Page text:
The Sculptural Set of Tribute to Pinheiro Chagas
We’ve reached the last sculpture of our walk through the sculptures of Liberdade Avenue – East.
This is a tribute to the writer, journalist and playwright Manuel Pinheiro Chagas (1842-1895) and it results from a petition started by the newspaper MALA DA EUROPA em Portugal e no Brasil, in the bi-weekly release that existed between 1894 and 1898.
The monument was inaugurated in 1908 and it was produced by Costa Motta – tio (1862-1930). The same author of emblematic pieces such as the tomb of the poet Luís Vaz de Camões and of the Portuguese explorer Vasco da Gama (1894) that can be see in the Monastery of Jerónimos; the monument of Sousa Martins (1904), whose mould is in the House of Plasters, in Campo dos Mártires da Pátria Garden; or the Statue of Maria da Fonte (1920) in Teófilo Braga Garden in Campo de Ourique neighbourhood.
This artwork consists of a sculptural set constituted by a bronze bust standing on a stone pedestal and by a bronze statue. While the bust represents the writer, the statue represents Morgadinha de Valflor, main character of one of the writer’s plays. Moreover, around the pedestal hangs a bronze flower crown.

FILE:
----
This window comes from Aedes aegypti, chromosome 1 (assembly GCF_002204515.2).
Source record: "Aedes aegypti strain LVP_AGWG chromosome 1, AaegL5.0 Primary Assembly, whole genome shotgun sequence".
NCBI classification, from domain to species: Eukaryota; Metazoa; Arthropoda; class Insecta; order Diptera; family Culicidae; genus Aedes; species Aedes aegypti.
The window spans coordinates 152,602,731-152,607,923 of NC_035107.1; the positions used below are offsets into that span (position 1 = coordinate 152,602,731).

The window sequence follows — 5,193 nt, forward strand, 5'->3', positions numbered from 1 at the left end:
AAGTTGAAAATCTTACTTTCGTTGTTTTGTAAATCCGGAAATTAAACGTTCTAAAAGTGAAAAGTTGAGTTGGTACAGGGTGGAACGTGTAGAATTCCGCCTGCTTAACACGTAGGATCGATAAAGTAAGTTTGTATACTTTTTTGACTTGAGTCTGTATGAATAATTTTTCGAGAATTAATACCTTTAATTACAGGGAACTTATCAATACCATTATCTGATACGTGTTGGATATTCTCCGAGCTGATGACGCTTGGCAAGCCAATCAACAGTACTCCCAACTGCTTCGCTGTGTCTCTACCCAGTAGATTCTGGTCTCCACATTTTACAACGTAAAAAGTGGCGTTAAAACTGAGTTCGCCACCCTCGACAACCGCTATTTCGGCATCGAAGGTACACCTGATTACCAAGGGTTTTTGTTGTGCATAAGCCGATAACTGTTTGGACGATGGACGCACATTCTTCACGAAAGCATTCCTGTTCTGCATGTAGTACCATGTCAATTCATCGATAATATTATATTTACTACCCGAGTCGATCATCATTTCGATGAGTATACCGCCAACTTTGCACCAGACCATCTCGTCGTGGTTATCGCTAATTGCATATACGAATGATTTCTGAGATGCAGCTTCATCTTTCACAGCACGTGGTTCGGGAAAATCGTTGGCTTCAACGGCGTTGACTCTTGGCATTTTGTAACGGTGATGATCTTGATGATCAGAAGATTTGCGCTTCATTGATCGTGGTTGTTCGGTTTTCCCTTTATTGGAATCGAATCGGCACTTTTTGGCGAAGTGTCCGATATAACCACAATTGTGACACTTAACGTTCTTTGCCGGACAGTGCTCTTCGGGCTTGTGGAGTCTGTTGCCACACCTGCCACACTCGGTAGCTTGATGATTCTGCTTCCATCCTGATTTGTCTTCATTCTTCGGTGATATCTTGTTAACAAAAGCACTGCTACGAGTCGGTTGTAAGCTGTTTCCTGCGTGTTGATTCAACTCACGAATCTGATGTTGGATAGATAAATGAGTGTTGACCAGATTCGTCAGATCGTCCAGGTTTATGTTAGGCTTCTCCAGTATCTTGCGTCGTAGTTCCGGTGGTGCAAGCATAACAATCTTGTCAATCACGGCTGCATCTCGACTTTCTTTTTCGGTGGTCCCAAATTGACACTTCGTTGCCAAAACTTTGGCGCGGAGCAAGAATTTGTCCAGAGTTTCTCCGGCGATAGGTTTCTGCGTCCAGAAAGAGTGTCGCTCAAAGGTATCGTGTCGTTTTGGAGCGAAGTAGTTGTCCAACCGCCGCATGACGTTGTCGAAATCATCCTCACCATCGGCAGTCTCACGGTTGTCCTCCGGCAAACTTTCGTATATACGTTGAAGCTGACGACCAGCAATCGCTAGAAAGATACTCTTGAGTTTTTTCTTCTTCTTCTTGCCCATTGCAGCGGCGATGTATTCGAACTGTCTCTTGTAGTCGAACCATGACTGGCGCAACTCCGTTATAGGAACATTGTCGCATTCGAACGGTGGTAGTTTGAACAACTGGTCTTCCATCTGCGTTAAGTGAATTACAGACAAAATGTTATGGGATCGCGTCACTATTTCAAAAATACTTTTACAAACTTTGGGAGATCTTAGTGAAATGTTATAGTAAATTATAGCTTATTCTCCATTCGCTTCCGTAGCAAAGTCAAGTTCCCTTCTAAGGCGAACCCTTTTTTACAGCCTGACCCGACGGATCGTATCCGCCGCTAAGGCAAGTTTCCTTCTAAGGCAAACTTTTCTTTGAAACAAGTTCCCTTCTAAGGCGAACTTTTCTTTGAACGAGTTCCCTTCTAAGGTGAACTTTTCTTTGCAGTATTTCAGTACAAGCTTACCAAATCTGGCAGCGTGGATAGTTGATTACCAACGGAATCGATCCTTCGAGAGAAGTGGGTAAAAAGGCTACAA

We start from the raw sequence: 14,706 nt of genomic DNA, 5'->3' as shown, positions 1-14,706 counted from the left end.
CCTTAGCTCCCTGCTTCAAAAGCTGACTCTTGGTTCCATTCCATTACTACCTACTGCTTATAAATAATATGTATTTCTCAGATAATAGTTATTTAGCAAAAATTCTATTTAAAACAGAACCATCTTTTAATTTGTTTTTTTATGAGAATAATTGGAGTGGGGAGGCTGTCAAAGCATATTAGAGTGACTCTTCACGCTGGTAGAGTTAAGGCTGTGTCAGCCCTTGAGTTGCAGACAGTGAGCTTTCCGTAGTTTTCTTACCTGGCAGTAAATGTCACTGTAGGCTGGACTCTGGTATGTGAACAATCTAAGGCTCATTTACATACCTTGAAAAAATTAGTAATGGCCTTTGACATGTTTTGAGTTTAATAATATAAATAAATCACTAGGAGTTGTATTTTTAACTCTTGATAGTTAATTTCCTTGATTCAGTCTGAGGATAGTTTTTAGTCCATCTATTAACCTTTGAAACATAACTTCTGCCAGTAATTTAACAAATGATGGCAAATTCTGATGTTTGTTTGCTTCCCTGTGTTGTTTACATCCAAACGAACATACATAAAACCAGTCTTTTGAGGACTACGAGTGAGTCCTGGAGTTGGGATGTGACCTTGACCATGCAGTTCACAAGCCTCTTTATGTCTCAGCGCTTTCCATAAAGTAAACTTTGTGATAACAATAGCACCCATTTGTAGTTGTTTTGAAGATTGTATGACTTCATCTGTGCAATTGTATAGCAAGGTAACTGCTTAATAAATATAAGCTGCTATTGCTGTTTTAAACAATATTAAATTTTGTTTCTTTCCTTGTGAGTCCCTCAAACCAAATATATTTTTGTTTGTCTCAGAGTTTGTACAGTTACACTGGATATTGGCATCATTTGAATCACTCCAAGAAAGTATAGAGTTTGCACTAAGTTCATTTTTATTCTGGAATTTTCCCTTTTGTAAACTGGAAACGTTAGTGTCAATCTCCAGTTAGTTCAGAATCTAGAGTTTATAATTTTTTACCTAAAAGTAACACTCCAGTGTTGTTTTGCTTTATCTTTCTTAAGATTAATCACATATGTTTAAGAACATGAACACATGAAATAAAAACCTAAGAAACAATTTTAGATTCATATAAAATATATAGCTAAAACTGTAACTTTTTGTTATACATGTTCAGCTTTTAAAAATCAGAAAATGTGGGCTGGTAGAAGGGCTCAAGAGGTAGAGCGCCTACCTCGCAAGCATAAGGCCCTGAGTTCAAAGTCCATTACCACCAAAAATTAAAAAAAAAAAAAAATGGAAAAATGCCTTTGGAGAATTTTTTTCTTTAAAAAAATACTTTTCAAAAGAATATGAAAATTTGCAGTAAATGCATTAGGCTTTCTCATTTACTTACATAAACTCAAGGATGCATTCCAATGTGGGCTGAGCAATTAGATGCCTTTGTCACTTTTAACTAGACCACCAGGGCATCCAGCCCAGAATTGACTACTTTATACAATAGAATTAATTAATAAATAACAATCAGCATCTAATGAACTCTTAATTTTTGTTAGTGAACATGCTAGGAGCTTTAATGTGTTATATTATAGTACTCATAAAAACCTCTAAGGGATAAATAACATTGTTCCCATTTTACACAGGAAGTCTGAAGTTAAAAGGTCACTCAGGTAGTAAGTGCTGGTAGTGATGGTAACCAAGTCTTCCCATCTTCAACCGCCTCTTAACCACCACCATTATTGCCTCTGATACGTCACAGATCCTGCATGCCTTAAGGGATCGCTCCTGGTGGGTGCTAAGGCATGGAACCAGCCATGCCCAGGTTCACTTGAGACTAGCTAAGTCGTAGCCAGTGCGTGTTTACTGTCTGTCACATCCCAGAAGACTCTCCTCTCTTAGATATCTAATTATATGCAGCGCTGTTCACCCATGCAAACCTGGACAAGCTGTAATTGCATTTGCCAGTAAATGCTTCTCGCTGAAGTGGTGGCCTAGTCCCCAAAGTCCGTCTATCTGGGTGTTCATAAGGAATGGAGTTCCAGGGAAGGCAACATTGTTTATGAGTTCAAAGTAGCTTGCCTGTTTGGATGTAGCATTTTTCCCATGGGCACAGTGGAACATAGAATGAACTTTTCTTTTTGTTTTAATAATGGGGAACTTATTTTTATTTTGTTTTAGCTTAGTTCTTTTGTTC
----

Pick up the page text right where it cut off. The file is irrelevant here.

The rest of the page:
The pavement surrounding it works as a way of emphasising the message and as a legend of the set.
Before finishing this article of the sculptures of Liberdade Avenue – East, we want to call your attention to the Curious Secrets in the Portuguese Pavement in Lisbon that can be seen in this pavement all the way to Restauradores Square.
If you look closely you’ll find a six-pointed star, a watch, and many others! Snap a photo and share it with us!
The project getLISBON has been very rewarding and we want to continue revealing the singularities of fascinating Lisbon.
Help us keep this project alive!
By using these links to make your reservations you’ll be supporting us. With no extra costs!
• Look up the best hotels on Booking.com and get 15% or more off!
• Looking for a different experience? We can create a customised itinerary based on your interests. Contact us!
• Or if you prefer tours and other activities in various destinations, take a look at GetYourGuide.
• Save time and money with a flexible Lisbon Card!